Not every conceivable good practice in the areas of citizen interest listed in B’s campaign is a matter of such rights, I should think. Some are “simply” important services and practices that we arrange for, and charge government to help us with. We decide, democratically and pragmatically, the degree and kind of role government will play, and we decide the same for the roles of private enterprise and nonprofit organizations. It’s all about our civil society. Within democratic socialism, government, private enterprise, and nonprofits work mutually to strengthen each other’s ability to serve the community. And note, in Bernie’s view, groups of people live together as communities.

In the case of clean water, or roadways, or policing and fire-fighting, every citizen has a shared interest in outcomes. The need is common, and we organize a common agency to fill that need, because a single, public agency, run democratically, works best in this case. We share the costs. We decide if it works best for all of us to mutually own the agency, as with roads, or if it works best if the agency is owned privately, as with grocery stores.

We can reason that out, inform ourselves, share competing ideas, and vote on it. As part of our good governance of ourselves, we can decide not to own, but to regulate. We can hold fellow citizens accountable for doing a good job of living in our group, and we can determine their just rewards.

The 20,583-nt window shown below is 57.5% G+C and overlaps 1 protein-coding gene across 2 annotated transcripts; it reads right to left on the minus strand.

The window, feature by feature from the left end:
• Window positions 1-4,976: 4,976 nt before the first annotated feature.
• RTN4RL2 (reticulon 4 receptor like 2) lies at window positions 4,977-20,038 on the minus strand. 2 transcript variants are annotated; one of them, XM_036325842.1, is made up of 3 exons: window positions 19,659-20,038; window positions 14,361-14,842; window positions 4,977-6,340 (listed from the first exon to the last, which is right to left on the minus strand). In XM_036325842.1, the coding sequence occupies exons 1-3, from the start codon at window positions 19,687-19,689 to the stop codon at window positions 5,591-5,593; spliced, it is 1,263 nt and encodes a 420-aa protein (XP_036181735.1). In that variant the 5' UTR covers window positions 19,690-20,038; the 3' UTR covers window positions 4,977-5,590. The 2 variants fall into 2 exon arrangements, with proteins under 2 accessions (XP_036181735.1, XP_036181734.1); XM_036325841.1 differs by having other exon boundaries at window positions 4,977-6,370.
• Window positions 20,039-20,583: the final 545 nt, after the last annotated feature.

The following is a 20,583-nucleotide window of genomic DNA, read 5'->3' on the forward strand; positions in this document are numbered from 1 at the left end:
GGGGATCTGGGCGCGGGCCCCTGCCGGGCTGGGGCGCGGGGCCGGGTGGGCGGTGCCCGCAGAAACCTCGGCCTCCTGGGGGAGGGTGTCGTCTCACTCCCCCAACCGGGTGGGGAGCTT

So Bernie suggests that (1) we can reasonably, mutually, reason out what we humans have a right to, simply because other humans have birthed us into this world. It isn’t morally right for other humans to cancel the air, for instance.

And (2) we can reason which rights we, as a group, are going to legally afford to each other because we live together as a cooperative group, and having such rights makes for a healthy life. We draw up a contract.

Some rights, we’re born with, and others we mutually assign to ourselves. A democratic socialist government makes them stick, democratically.

This is not rocket science. Millions of people can understand how to drive a car, and how to govern themselves democratically and socially.

Here are two personal illustrations:

Daughter H lived in Canada for several years, during which she gave birth to her two children. Her husband was in school, so they had very little money. They had the usual sicknesses of a young family, plus two real crises. Life or death. She says she can’t speak highly enough of the health care that they received. The citizens of Canada paid for that care, through their mutual investment in their national health system.

When I was in Quito, Ecuador, I got intensely sick, including a high fever. A friend took me to the neighborhood health clinic, at one in the morning. It was an excellent facility, and the doctor and nurses were very caring and friendly. Then, next door at the all-night pharmacy, a very professional pharmacist explained the meds. The citizens of Ecuador paid for my care, through their mutual investment in their national health service.

I’ll just mention, too, that my public schooling (1944-57) was very good; and my state university enrollment was sufficiently inexpensive that I could pay for half of it by working summers, and my working-class (single-job) parents could cover the other half. The good citizens of the United States paid for much of my education, through their mutual investment in their schools.

I then put in 42 years of service as a teacher, and now I narrate a novel. You can mutually decide if your investment paid off.

Hey, take care—of each other.

And don’t let the Republicans talk you out of good government. Don’t do that to each other.